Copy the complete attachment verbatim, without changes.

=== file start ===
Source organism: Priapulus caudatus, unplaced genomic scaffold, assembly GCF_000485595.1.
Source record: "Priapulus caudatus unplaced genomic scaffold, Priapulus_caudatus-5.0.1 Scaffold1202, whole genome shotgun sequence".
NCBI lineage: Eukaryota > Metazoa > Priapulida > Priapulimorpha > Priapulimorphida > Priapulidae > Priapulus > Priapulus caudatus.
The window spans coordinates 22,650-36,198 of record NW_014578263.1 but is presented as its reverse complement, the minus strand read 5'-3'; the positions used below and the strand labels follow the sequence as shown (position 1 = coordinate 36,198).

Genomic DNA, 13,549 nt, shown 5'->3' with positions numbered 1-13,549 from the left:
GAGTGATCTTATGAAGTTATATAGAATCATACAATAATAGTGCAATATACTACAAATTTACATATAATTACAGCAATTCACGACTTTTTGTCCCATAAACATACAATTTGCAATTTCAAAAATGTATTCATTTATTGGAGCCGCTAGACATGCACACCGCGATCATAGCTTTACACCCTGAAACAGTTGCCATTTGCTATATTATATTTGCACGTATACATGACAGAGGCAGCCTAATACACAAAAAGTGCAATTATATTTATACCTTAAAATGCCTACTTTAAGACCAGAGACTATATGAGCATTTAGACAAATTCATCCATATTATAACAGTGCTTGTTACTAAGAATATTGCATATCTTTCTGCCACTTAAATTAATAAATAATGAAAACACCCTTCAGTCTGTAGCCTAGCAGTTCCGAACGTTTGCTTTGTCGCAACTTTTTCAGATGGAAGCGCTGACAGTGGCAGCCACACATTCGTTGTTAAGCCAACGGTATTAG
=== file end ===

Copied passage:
Source organism: Priapulus caudatus, unplaced genomic scaffold, assembly GCF_000485595.1.
Source record: "Priapulus caudatus unplaced genomic scaffold, Priapulus_caudatus-5.0.1 Scaffold1202, whole genome shotgun sequence".
NCBI lineage: Eukaryota > Metazoa > Priapulida > Priapulimorpha > Priapulimorphida > Priapulidae > Priapulus > Priapulus caudatus.
The window spans coordinates 22,650-36,198 of record NW_014578263.1 but is presented as its reverse complement, the minus strand read 5'-3'; the positions used below and the strand labels follow the sequence as shown (position 1 = coordinate 36,198).

Genomic DNA, 13,549 nt, shown 5'->3' with positions numbered 1-13,549 from the left:
GAGTGATCTTATGAAGTTATATAGAATCATACAATAATAGTGCAATATACTACAAATTTACATATAATTACAGCAATTCACGACTTTTTGTCCCATAAACATACAATTTGCAATTTCAAAAATGTATTCATTTATTGGAGCCGCTAGACATGCACACCGCGATCATAGCTTTACACCCTGAAACAGTTGCCATTTGCTATATTATATTTGCACGTATACATGACAGAGGCAGCCTAATACACAAAAAGTGCAATTATATTTATACCTTAAAATGCCTACTTTAAGACCAGAGACTATATGAGCATTTAGACAAATTCATCCATATTATAACAGTGCTTGTTACTAAGAATATTGCATATCTTTCTGCCACTTAAATTAATAAATAATGAAAACACCCTTCAGTCTGTAGCCTAGCAGTTCCGAACGTTTGCTTTGTCGCAACTTTTTCAGATGGAAGCGCTGACAGTGGCAGCCACACATTCGTTGTTAAGCCAACGGTATTAG